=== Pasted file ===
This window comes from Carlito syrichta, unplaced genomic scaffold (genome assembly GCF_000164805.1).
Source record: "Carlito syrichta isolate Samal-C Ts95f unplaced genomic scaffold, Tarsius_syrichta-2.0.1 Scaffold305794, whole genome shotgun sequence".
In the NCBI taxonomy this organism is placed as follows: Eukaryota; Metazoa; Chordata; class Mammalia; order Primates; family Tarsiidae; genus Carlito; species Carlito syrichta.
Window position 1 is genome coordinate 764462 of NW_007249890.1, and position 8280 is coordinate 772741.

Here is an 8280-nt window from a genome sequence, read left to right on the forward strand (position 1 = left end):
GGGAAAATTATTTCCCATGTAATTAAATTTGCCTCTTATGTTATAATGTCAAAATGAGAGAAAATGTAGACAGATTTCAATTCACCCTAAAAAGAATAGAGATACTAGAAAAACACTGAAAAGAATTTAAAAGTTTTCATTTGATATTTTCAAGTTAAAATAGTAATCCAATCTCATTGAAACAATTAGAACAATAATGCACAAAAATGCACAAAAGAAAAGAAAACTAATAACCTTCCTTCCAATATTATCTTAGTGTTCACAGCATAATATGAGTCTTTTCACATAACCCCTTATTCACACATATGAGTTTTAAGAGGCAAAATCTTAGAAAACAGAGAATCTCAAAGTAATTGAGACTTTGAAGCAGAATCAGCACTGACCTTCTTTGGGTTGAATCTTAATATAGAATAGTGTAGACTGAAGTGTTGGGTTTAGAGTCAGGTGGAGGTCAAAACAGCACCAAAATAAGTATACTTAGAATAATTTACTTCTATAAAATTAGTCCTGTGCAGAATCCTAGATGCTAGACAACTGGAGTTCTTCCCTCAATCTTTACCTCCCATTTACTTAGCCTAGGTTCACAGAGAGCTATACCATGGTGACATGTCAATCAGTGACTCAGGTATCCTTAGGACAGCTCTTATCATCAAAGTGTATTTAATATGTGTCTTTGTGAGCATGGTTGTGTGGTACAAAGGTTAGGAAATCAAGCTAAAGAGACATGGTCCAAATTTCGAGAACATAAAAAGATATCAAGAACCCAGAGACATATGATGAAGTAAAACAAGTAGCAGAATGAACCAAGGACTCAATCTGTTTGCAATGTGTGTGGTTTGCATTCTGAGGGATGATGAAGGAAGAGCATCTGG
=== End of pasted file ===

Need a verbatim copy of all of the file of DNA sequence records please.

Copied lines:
This window comes from Carlito syrichta, unplaced genomic scaffold (genome assembly GCF_000164805.1).
Source record: "Carlito syrichta isolate Samal-C Ts95f unplaced genomic scaffold, Tarsius_syrichta-2.0.1 Scaffold305794, whole genome shotgun sequence".
In the NCBI taxonomy this organism is placed as follows: Eukaryota; Metazoa; Chordata; class Mammalia; order Primates; family Tarsiidae; genus Carlito; species Carlito syrichta.
Window position 1 is genome coordinate 764462 of NW_007249890.1, and position 8280 is coordinate 772741.

Here is an 8280-nt window from a genome sequence, read left to right on the forward strand (position 1 = left end):
GGGAAAATTATTTCCCATGTAATTAAATTTGCCTCTTATGTTATAATGTCAAAATGAGAGAAAATGTAGACAGATTTCAATTCACCCTAAAAAGAATAGAGATACTAGAAAAACACTGAAAAGAATTTAAAAGTTTTCATTTGATATTTTCAAGTTAAAATAGTAATCCAATCTCATTGAAACAATTAGAACAATAATGCACAAAAATGCACAAAAGAAAAGAAAACTAATAACCTTCCTTCCAATATTATCTTAGTGTTCACAGCATAATATGAGTCTTTTCACATAACCCCTTATTCACACATATGAGTTTTAAGAGGCAAAATCTTAGAAAACAGAGAATCTCAAAGTAATTGAGACTTTGAAGCAGAATCAGCACTGACCTTCTTTGGGTTGAATCTTAATATAGAATAGTGTAGACTGAAGTGTTGGGTTTAGAGTCAGGTGGAGGTCAAAACAGCACCAAAATAAGTATACTTAGAATAATTTACTTCTATAAAATTAGTCCTGTGCAGAATCCTAGATGCTAGACAACTGGAGTTCTTCCCTCAATCTTTACCTCCCATTTACTTAGCCTAGGTTCACAGAGAGCTATACCATGGTGACATGTCAATCAGTGACTCAGGTATCCTTAGGACAGCTCTTATCATCAAAGTGTATTTAATATGTGTCTTTGTGAGCATGGTTGTGTGGTACAAAGGTTAGGAAATCAAGCTAAAGAGACATGGTCCAAATTTCGAGAACATAAAAAGATATCAAGAACCCAGAGACATATGATGAAGTAAAACAAGTAGCAGAATGAACCAAGGACTCAATCTGTTTGCAATGTGTGTGGTTTGCATTCTGAGGGATGATGAAGGAAGAGCATCTGG